Gynecomastia is nothing to be embarrassed about because it’s fixable. It happens in boys or men who have an imbalance of the testosterone and estrogen hormones leading to an excess amount of breast gland tissue. Gynecomastia can affect both breasts or one breast and sometimes in an uneven manner.
Hormone levels in older men, newborns, and boys going through puberty normally change, leading to gynecomastia.
Gynecomastia can be a tough medical condition to cope with, although it isn’t a serious problem. Sometimes, boys and men with gynecomastia experience pain in their breasts, causing them to feel embarrassed.
Although gynecomastia can sometimes go away on its own, other times, it doesn’t. If it persists, you can always count on for medication or surgery to treat this issue.
Gynecomastia has very visible symptoms and signs, including:
- Breast tenderness
- Swollen breast tissue
When the amount of testosterone compared with estrogen hormone is low, it triggers g gynecomastia. Some medical conditions can cause a hormonal level decrease by blocking the effects of testosterone, increasing your estrogen, or reducing testosterone levels.
Several things, including the following, cause the hormonal balance:
Normal Hormone Changes
Testosterone and estrogen hormones control our sexual characteristics in men and women. Male characteristics like body hair and muscle mass are controlled by testosterone. Female traits like the growth of breasts are controlled by estrogen.
Usually, estrogen is thought of as an exclusively female hormone when men produce it in smaller quantities. Gynecomastia occurs when estrogen levels in males are out of balance with testosterone levels or too high.
Gynecomastia in infants.
At birth, most male babies are born with enlarged breasts as they are affected by their mothers’ estrogen. However, after birth, the swollen breast tissue of male infants normally fades away in two to three weeks.
Gynecomastia during puberty.
During puberty, gynecomastia is more common and expected because of hormonal changes. Usually, the swollen breast tissues don’t need treatment and will fade away within six months to two years.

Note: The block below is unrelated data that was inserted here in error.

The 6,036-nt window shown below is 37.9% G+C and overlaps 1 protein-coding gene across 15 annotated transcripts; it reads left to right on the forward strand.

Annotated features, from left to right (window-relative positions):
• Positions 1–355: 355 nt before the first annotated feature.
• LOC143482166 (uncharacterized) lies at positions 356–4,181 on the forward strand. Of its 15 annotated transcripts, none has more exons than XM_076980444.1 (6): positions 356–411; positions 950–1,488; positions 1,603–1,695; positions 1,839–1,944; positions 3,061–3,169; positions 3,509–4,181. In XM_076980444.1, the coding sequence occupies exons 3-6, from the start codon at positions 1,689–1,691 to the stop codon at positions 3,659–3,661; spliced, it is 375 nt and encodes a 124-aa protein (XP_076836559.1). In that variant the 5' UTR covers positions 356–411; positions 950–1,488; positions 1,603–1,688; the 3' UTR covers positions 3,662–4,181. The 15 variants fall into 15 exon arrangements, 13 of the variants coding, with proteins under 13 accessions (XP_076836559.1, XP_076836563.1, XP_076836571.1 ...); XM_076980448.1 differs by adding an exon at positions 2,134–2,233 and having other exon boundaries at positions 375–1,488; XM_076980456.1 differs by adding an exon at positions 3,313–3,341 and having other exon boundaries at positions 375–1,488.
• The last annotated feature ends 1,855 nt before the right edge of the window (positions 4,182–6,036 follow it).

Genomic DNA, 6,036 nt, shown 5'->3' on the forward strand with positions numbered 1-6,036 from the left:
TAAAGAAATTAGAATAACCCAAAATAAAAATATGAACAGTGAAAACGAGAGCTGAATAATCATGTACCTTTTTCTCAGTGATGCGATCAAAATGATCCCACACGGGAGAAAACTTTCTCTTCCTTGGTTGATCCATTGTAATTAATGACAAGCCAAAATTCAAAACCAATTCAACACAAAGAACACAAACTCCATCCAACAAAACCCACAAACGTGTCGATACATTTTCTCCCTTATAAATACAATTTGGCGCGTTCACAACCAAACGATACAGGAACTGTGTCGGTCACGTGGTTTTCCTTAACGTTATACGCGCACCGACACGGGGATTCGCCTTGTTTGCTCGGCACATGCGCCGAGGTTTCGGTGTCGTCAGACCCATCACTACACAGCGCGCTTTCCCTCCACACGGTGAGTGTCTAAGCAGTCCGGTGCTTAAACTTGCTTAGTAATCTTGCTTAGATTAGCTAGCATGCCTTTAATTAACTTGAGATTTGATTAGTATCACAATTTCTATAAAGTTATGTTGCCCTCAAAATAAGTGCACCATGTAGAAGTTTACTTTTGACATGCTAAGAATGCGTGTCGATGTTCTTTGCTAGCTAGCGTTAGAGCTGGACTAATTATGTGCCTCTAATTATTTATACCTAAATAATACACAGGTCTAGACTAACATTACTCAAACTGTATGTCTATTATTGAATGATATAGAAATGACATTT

Gynecomastia in adults.
At the ages of 50 and 69, the probability of gynecomastia peaks again. In a group of4 men, at least one is affected.
Several medications can cause enlarged breasts in men; including:
- Anti-androgens that treat prostate cancer, an enlarged prostate, or other conditions can cause gynecomastia. Common anti-androgens include spironolactone (Aldactone, Carospir) and finasteride, flutamide (Propecia, Proscar).
- Anabolic steroids and androgens treat certain medical conditions. Also, sometimes athletes use them illegally to build muscle and boost their athletic performance.
- AIDS medications. HIV-positive men sometimes receive a treatment regimen called highly active antiretroviral therapy, which can cause gynecomastia. Efavirenz (Sustiva) is an HIV medicine that is more associated with gynecomastia than other medications.
- Cancer treatment.
- Tricyclic antidepressants.
- Stomach-emptying medications, like metoclopramide (Reglan).
- Anti-anxiety medications, like diazepam (Valium).
- Ulcer medications, like the OTC drug cimetidine (Tagamet HB).
- Heart medications, like calcium channel blockers and digoxin (Lanoxin).
Street Drugs And Alcohol
Gynecomastia can be caused by:
- Methadone (Dolophine, Methadose)
- Amphetamines used to treat hyperactivity disorder/ attention-deficit
Health conditions affecting the normal balance of hormones can cause gynecomastia. Some of these medical conditions include:
- Aging. As we get older, it’s normal for hormonal levels to change, sometimes causing gynecomastia, especially in overweight men.
- Malnutrition and starvation. When you deprive your body of necessary nutrition, it causes a hormonal imbalance where testosterone levels drop and estrogen levels don’t change. Also, when you start properly nourishing your body, it can sometimes lead to gynecomastia.
- Hypogonadism. Medical conditions like pituitary insufficiency or Klinefelter syndrome affect normal testosterone production and can cause gynecomastia.
- Hyperthyroidism. It’s a medical condition where the thyroid gland produces too much thyroxine hormone.
- Tumors. Tumors that involve the testes, pituitary gland, or adrenal glands can secrete hormones that change the balance of the male-female hormone.
- Liver failure and cirrhosis. Sometimes cirrhosis and liver problems medications change hormone levels associated with gynecomastia.
- Kidney failure. Gynecomastia occurs in nearly half the people being treated with dialysis due to hormonal changes.
Lotions, shampoos, or soaps with plant oils, like tea tree or lavender, have been associated with gynecomastia. Scientists associate it with their weak estrogenic activity.
When To See A Physician
You should seriously consider seeing your doctor if you have:
- Tenderness or pain
- Nipple discharge in one or both breasts
Gynecomastia Risk factors
Risk factors for gynecomastia include:
- Older age
- Use of androgens or anabolic steroids to improve athletic performance
- Certain health conditions, including thyroid disease, kidney and liver disease, Klinefelter syndrome, and hormonally active tumors
Gynecomastia surgery, like any other surgery, has some complications after surgery like the risk of bleeding and infection. However, it also has a few physical, psychological, or emotional complications caused by appearance.